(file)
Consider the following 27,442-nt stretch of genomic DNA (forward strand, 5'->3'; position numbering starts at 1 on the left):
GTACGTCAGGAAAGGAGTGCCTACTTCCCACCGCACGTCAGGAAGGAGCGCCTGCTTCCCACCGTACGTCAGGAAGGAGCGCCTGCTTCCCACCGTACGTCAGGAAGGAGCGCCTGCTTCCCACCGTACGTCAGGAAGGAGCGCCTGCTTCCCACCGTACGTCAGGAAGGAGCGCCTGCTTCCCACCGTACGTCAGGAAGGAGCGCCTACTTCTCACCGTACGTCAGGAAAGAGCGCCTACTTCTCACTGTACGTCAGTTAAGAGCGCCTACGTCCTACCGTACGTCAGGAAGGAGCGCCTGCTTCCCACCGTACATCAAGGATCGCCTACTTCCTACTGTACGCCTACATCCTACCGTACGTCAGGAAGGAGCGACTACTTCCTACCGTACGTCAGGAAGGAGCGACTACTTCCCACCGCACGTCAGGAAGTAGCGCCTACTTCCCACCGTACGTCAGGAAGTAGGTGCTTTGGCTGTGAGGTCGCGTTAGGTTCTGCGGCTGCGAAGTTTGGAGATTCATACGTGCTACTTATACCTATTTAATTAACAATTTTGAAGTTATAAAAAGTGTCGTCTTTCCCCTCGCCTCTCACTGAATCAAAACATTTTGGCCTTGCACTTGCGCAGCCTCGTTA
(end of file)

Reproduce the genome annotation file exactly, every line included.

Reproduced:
Consider the following 27,442-nt stretch of genomic DNA (forward strand, 5'->3'; position numbering starts at 1 on the left):
GTACGTCAGGAAAGGAGTGCCTACTTCCCACCGCACGTCAGGAAGGAGCGCCTGCTTCCCACCGTACGTCAGGAAGGAGCGCCTGCTTCCCACCGTACGTCAGGAAGGAGCGCCTGCTTCCCACCGTACGTCAGGAAGGAGCGCCTGCTTCCCACCGTACGTCAGGAAGGAGCGCCTGCTTCCCACCGTACGTCAGGAAGGAGCGCCTACTTCTCACCGTACGTCAGGAAAGAGCGCCTACTTCTCACTGTACGTCAGTTAAGAGCGCCTACGTCCTACCGTACGTCAGGAAGGAGCGCCTGCTTCCCACCGTACATCAAGGATCGCCTACTTCCTACTGTACGCCTACATCCTACCGTACGTCAGGAAGGAGCGACTACTTCCTACCGTACGTCAGGAAGGAGCGACTACTTCCCACCGCACGTCAGGAAGTAGCGCCTACTTCCCACCGTACGTCAGGAAGTAGGTGCTTTGGCTGTGAGGTCGCGTTAGGTTCTGCGGCTGCGAAGTTTGGAGATTCATACGTGCTACTTATACCTATTTAATTAACAATTTTGAAGTTATAAAAAGTGTCGTCTTTCCCCTCGCCTCTCACTGAATCAAAACATTTTGGCCTTGCACTTGCGCAGCCTCGTTA